Some converters are capable of operating at rates as high as a whopping 192 kHz.

And while this provides a much higher density of information, it increases the size of your recorded files.

That may even seem like it’s worth it at first glance, but there’s an issue. We haven’t seen convincing evidence that listeners can reliably tell the difference between CD-quality and high resolution audio.

On top of that, the majority of consumer audio hardware isn’t capable of maintaining high sample rates throughout the sound reproduction process.

Still, you may find it compelling to record and mix at higher sample rates. At least in theory, greater density of information offers more sonic material for processing by your mixing plugins.

🧠 Hot tip

Many plugins employ a process called oversampling to reap the benefits of higher sample rate processing without the need for additional storage. In these effects, the plugin’s mathematical operations occur at several times the base sample rate. Oversampling is considered important in any plugin that introduces non-linearities, such as harmonic overtones as in distortion and saturation effects.

For those reasons, my recommendation is to choose a sample rate that strikes a balance between file size and information density.

For example, 48 kHz offers greater quality than CD. Even so, the resulting increase to the storage needed for a project is minimal.

Not only that, this sample rate is commonly used for film and TV audio since it scales easily to match the 24 fps standard cinematic frame rate. That means it has plenty of adoption at every stage of production.

Does sample rate really matter?

Sample rate is a topic of debate among professionals and audiophiles.

Dan Worrall on the surprising effects of oversampling.

Dan Worrall on the surprising effects of oversampling.

But does it really make a significant difference in the quality of your music production?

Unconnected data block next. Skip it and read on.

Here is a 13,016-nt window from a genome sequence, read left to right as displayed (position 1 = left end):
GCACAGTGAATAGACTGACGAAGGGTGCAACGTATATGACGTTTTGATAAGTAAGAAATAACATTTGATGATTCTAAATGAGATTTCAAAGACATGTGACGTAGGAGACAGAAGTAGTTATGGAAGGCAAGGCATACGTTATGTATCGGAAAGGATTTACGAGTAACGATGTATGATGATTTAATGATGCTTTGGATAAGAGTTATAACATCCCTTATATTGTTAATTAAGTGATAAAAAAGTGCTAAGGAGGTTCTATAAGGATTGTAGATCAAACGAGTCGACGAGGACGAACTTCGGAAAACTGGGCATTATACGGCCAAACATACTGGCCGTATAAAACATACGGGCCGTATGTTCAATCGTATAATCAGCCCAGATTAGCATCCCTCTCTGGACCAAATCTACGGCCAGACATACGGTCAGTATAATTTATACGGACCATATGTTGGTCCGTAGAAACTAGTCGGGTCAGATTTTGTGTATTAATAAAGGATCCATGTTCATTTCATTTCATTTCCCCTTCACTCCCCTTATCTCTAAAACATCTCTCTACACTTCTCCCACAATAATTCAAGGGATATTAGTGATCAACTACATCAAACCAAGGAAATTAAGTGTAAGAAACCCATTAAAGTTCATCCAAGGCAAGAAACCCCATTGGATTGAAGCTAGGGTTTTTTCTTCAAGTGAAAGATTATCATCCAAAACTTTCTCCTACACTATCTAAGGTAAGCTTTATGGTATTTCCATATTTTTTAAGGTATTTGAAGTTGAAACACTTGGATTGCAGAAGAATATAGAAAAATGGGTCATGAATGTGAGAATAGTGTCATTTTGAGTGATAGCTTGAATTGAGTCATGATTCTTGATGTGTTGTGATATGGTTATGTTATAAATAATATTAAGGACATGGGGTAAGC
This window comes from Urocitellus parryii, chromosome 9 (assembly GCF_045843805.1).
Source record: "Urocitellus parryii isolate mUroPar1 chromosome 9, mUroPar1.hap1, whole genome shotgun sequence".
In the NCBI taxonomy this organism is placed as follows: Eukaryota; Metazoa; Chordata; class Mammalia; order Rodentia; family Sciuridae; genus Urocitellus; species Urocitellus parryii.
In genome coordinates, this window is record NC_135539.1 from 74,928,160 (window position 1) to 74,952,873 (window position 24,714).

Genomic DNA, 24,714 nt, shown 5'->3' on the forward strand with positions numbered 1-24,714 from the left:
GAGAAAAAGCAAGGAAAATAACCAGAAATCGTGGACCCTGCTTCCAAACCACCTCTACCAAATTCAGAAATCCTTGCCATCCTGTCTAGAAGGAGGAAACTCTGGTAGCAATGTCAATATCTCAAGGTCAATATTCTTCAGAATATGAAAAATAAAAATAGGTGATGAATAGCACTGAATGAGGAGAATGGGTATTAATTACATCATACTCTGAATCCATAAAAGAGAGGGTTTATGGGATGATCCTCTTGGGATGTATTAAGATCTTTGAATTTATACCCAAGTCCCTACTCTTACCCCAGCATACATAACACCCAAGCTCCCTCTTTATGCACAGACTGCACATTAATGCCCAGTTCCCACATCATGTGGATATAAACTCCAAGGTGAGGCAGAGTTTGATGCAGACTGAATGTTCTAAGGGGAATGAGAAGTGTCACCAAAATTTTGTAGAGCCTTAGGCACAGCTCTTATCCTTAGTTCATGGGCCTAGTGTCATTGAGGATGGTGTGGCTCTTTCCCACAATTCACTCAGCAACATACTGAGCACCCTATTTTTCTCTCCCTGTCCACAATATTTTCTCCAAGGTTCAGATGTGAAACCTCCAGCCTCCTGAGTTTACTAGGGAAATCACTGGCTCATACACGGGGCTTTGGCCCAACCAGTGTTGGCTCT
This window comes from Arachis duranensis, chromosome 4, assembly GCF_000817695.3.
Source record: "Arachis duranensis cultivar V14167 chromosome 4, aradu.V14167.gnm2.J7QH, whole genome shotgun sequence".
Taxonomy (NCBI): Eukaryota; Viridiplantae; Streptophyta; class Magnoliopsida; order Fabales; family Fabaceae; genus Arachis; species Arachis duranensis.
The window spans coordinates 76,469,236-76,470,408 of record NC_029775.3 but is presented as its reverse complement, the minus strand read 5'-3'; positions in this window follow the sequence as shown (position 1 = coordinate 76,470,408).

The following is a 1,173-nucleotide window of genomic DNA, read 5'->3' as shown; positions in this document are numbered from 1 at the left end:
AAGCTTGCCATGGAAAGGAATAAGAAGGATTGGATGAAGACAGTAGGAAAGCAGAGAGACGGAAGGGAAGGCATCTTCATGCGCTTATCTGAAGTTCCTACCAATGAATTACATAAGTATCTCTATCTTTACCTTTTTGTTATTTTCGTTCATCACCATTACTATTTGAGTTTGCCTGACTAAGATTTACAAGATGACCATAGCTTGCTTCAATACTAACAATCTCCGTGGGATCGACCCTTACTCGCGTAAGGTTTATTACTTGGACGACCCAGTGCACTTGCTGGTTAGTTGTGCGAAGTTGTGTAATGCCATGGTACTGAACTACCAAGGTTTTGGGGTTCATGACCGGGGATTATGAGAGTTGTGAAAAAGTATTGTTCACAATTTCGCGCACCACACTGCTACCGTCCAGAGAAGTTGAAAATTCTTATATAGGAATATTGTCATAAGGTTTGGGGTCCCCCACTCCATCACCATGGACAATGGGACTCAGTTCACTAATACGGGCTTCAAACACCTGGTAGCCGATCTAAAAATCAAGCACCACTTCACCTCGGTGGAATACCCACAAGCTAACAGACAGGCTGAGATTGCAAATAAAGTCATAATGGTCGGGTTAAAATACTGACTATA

The short answer is yes, sample rate does matter, but only up to a certain point.

It plays a critical role in capturing and reproducing audio accurately, and it can have a notable impact on the fidelity and overall sonic character of your recordings.

Higher rates provide greater frequency response and better resolution. This allows for more detailed and accurate representation of the original sound source.

However, it’s important to remember that the human hearing range is generally between 20 Hz and 20 kHz.  Although music may contain some frequencies higher than this, their effect on perception is debatable.

To this day, most consumer audio formats, such as CDs and MP3s, use a 44.1 kHz sample rate. For the majority of listeners, this is more than sufficient to capture the full range of human hearing.

However, higher sample rates can give you an advantage in some situations. For example, recording and processing audio at higher sample rates can provide additional headroom for certain audio processing tasks, such as time stretching and pitch shifting.

Additionally, some professionals prefer working at higher sample rates to minimize the artifacts and distortion that can be introduced during the conversion process.

In the end, there’s no downside to using a reasonably high sample rate with today’s abundant processing power and storage resources.

But you’ll still have to decide for yourself if recording music at higher sample rates is worth it.

Audio file quality 101

In the end, sample rate matters. But it’s essential to balance capturing a broad frequency range with file size and resource management.

48 kHz strikes an ideal balance for most projects, but don’t hesitate to experiment with higher rates if needed.

After all, choosing the right sample rate depends on your music’s requirements and your production environment’s limitations.

Now that you know the basics of sample rate, get back to learning and pushing your music production boundaries.

Michael Hahn

Michael Hahn is an engineer and producer at Autoland and member of the swirling indie rock trio Slight.

@Michael Hahn